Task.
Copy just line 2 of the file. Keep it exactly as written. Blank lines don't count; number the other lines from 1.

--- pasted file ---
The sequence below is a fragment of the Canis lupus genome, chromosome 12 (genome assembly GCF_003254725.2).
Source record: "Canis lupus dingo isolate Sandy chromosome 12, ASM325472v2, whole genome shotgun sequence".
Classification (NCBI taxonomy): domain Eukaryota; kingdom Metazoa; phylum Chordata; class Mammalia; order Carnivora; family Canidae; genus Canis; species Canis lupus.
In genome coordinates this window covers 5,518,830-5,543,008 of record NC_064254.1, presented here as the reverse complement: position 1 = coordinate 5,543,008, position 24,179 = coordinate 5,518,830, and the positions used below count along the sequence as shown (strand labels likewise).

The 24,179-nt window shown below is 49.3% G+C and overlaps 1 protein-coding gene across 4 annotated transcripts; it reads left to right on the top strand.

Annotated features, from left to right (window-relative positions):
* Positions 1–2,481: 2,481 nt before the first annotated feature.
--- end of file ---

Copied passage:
Source record: "Canis lupus dingo isolate Sandy chromosome 12, ASM325472v2, whole genome shotgun sequence".